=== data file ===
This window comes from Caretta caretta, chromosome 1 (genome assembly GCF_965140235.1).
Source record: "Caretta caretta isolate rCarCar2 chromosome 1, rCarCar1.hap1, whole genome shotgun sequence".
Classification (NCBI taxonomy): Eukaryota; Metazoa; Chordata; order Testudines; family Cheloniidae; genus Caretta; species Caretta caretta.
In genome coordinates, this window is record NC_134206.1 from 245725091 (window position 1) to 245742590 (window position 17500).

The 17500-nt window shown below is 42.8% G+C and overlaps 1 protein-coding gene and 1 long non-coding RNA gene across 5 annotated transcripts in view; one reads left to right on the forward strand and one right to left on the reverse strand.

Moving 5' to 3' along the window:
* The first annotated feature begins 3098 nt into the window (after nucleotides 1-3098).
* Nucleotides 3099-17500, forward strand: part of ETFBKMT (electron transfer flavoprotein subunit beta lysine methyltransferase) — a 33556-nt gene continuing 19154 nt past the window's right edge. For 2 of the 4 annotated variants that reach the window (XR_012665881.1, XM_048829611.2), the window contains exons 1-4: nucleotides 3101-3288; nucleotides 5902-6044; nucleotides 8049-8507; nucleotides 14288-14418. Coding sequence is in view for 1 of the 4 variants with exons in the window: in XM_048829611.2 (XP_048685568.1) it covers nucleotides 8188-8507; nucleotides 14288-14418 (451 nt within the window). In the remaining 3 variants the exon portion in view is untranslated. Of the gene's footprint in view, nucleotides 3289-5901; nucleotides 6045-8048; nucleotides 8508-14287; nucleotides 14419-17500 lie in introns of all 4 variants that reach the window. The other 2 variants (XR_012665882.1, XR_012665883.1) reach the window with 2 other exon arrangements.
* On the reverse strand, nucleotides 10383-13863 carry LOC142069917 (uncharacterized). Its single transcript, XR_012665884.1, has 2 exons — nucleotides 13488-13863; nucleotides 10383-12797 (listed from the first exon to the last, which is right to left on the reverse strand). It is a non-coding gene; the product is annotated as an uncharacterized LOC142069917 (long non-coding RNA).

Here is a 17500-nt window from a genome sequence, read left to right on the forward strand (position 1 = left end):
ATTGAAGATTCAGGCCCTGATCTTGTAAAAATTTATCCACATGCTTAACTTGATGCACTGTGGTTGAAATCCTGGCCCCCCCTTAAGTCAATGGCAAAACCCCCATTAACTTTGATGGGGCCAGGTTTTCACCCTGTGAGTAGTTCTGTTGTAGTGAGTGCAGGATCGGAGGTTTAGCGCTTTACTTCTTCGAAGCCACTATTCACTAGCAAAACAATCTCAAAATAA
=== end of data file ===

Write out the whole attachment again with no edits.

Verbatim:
This window comes from Caretta caretta, chromosome 1 (genome assembly GCF_965140235.1).
Source record: "Caretta caretta isolate rCarCar2 chromosome 1, rCarCar1.hap1, whole genome shotgun sequence".
Classification (NCBI taxonomy): Eukaryota; Metazoa; Chordata; order Testudines; family Cheloniidae; genus Caretta; species Caretta caretta.
In genome coordinates, this window is record NC_134206.1 from 245725091 (window position 1) to 245742590 (window position 17500).

The 17500-nt window shown below is 42.8% G+C and overlaps 1 protein-coding gene and 1 long non-coding RNA gene across 5 annotated transcripts in view; one reads left to right on the forward strand and one right to left on the reverse strand.

Moving 5' to 3' along the window:
* The first annotated feature begins 3098 nt into the window (after nucleotides 1-3098).
* Nucleotides 3099-17500, forward strand: part of ETFBKMT (electron transfer flavoprotein subunit beta lysine methyltransferase) — a 33556-nt gene continuing 19154 nt past the window's right edge. For 2 of the 4 annotated variants that reach the window (XR_012665881.1, XM_048829611.2), the window contains exons 1-4: nucleotides 3101-3288; nucleotides 5902-6044; nucleotides 8049-8507; nucleotides 14288-14418. Coding sequence is in view for 1 of the 4 variants with exons in the window: in XM_048829611.2 (XP_048685568.1) it covers nucleotides 8188-8507; nucleotides 14288-14418 (451 nt within the window). In the remaining 3 variants the exon portion in view is untranslated. Of the gene's footprint in view, nucleotides 3289-5901; nucleotides 6045-8048; nucleotides 8508-14287; nucleotides 14419-17500 lie in introns of all 4 variants that reach the window. The other 2 variants (XR_012665882.1, XR_012665883.1) reach the window with 2 other exon arrangements.
* On the reverse strand, nucleotides 10383-13863 carry LOC142069917 (uncharacterized). Its single transcript, XR_012665884.1, has 2 exons — nucleotides 13488-13863; nucleotides 10383-12797 (listed from the first exon to the last, which is right to left on the reverse strand). It is a non-coding gene; the product is annotated as an uncharacterized LOC142069917 (long non-coding RNA).

Here is a 17500-nt window from a genome sequence, read left to right on the forward strand (position 1 = left end):
ATTGAAGATTCAGGCCCTGATCTTGTAAAAATTTATCCACATGCTTAACTTGATGCACTGTGGTTGAAATCCTGGCCCCCCCTTAAGTCAATGGCAAAACCCCCATTAACTTTGATGGGGCCAGGTTTTCACCCTGTGAGTAGTTCTGTTGTAGTGAGTGCAGGATCGGAGGTTTAGCGCTTTACTTCTTCGAAGCCACTATTCACTAGCAAAACAATCTCAAAATAA